ALS Walk tops $100k in donations

Kat Simonelli
Assistant Editor

The University of La Verne hosted the annual Walk to Defeat ALS with an estimated 1,200 walkers Sunday.

Amyotrophic lateral sclerosis, or ALS, is a debilitative disease that causes muscle weakness and the gradual loss of motor skills over several years.

“It’s a very tough disease, you lose your motor skills and it hits you so quick and there’s no recovery so once you get it, it’s sort of like a life sentence,” said senior Phi Delta Theta member Michael Wahba.

“So we just want to raise money and bring awareness of it to La Verne.”

ALS, also referred to as Lou Gehrig’s disease, was brought to international and national attention after former Yankees baseball legend, Lou Gehrig, retired immediately after being diagnosed with the disease.

This weekend, 66 teams walked to support family members, friends and co-workers that have been affected by ALS.

“Our fundraising goal this year was $100,000 and as of right now we’re at $99,000 and that doesn’t include any of the money that was turned in today,” said walk coordinator Jamie Aronson on Sunday morning. “So I think we will make it past our goal which is amazing.”

This year, the money raised surpassed last year’s, $93,000 raised, Aronson said.

By Monday night, a total of over $102,075 was raised and will be donated to help fund research for finding a cure.

Of the 66 total teams, Team Coan and Jules’ Angels were ranked as the highest fundraising teams, with Team Coan raising a total of $15,490 and Jules’ Angels raising $14,084.

Team Coan captain Cheryl Clarke explained that her team was walking in support of her husband Jeff Coan who was diagnosed with ALS in June of the previous year.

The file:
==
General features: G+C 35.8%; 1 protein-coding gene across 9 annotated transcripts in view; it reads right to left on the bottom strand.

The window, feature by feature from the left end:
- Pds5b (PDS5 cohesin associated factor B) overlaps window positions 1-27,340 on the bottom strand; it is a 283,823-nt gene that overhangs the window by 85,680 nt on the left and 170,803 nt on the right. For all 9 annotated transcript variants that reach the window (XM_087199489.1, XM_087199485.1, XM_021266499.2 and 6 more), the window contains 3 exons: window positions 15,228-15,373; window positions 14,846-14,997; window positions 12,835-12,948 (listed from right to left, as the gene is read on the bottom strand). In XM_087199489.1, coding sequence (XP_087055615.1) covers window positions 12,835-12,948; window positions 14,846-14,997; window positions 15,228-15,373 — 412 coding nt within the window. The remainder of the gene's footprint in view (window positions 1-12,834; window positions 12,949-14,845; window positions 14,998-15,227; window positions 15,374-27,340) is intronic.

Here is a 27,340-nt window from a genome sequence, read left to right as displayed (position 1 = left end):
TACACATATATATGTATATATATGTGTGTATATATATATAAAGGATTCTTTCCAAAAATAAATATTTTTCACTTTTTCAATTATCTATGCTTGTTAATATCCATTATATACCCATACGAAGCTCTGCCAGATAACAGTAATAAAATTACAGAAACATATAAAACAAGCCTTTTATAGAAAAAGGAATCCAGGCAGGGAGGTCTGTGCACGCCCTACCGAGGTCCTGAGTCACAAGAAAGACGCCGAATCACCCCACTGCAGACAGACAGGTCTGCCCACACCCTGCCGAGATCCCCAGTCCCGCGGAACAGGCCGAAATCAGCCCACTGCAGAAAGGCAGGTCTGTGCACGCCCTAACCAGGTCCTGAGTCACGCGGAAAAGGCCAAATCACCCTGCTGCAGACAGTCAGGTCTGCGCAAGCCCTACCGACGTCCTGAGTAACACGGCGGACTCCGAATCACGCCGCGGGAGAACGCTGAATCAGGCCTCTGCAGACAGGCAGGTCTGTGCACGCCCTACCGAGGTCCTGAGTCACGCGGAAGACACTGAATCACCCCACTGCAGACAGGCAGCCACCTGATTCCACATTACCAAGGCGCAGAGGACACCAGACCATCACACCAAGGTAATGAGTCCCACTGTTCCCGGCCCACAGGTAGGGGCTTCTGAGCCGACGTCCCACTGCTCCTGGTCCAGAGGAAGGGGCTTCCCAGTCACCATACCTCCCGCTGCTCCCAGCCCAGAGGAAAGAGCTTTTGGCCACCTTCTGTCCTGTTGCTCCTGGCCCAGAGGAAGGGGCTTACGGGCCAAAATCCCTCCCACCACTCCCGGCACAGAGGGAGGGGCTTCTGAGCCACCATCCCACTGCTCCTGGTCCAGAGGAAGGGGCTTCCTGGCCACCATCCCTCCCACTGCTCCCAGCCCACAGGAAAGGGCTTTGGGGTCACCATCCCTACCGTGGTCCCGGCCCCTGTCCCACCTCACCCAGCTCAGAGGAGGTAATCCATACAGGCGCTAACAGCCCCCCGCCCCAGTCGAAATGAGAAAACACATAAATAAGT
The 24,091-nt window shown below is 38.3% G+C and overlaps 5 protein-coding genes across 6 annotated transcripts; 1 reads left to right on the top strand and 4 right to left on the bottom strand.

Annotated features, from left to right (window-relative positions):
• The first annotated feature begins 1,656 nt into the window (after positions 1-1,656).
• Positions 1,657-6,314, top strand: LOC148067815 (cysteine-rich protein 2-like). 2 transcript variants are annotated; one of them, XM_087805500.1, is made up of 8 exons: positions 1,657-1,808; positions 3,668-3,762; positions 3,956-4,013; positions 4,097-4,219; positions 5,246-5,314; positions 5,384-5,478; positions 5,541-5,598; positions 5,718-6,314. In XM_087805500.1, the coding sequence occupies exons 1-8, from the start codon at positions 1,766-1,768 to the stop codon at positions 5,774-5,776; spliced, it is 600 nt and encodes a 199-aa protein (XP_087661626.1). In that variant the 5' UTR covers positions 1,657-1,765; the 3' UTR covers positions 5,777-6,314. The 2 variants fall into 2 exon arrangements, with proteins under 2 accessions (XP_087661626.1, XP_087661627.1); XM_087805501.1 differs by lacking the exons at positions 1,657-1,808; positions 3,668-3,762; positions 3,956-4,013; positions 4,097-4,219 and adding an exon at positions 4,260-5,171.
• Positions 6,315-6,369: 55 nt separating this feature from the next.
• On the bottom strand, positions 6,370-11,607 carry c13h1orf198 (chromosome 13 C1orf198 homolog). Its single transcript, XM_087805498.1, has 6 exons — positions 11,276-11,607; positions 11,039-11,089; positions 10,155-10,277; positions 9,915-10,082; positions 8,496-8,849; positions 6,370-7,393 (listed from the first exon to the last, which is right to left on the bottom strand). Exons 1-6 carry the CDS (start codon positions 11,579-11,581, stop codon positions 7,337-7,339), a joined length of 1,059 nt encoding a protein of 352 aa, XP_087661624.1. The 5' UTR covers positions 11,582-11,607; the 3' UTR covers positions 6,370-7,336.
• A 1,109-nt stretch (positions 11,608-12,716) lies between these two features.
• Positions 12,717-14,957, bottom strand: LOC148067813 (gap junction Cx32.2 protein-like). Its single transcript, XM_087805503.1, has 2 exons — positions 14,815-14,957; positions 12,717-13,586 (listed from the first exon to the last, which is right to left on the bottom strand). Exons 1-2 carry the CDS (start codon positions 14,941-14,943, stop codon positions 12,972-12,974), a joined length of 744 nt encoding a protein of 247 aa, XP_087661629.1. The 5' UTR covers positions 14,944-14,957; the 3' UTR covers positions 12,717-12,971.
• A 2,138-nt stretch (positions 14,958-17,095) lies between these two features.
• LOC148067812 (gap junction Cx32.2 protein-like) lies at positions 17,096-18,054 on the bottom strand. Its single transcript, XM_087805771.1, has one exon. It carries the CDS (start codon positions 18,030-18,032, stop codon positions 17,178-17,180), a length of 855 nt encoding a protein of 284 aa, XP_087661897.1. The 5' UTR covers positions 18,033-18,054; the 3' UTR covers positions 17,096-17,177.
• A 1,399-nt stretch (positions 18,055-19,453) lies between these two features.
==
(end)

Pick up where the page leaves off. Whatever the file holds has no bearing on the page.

“He used to be an off road racer, and we still have a team but he just cant race anymore, obviously,” said Cheryl Clarke, San Dimas resident and Team Coan captain.

“We’ll have to start on wheel chair racing soon, we’ll be some bad asses doing that,” joked Clarke.

Jules’ Angels team captain Julianne Angel was diagnosed with ALS in 2008 and has participated in the walk every year since.

Phi Delta Theta member Michael Wahba made a deal that included walking part of the route in high heels if he raised at least $500 by Sunday.

“It was really great because it started sort of a competition within the group,” Wahba said.

“Everyone has a mission, everyone has their own philanthropy, I guess, and this is ours and every year we just want to keep making sure that we keep spreading it to people so that they are aware of it,” said senior Phi Delta Theta member Mason Sustayta.

“It’s important because it takes people’s lives, it takes people’s abilities and if we can cure it we can help.”

Kat Simonelli can be reached at

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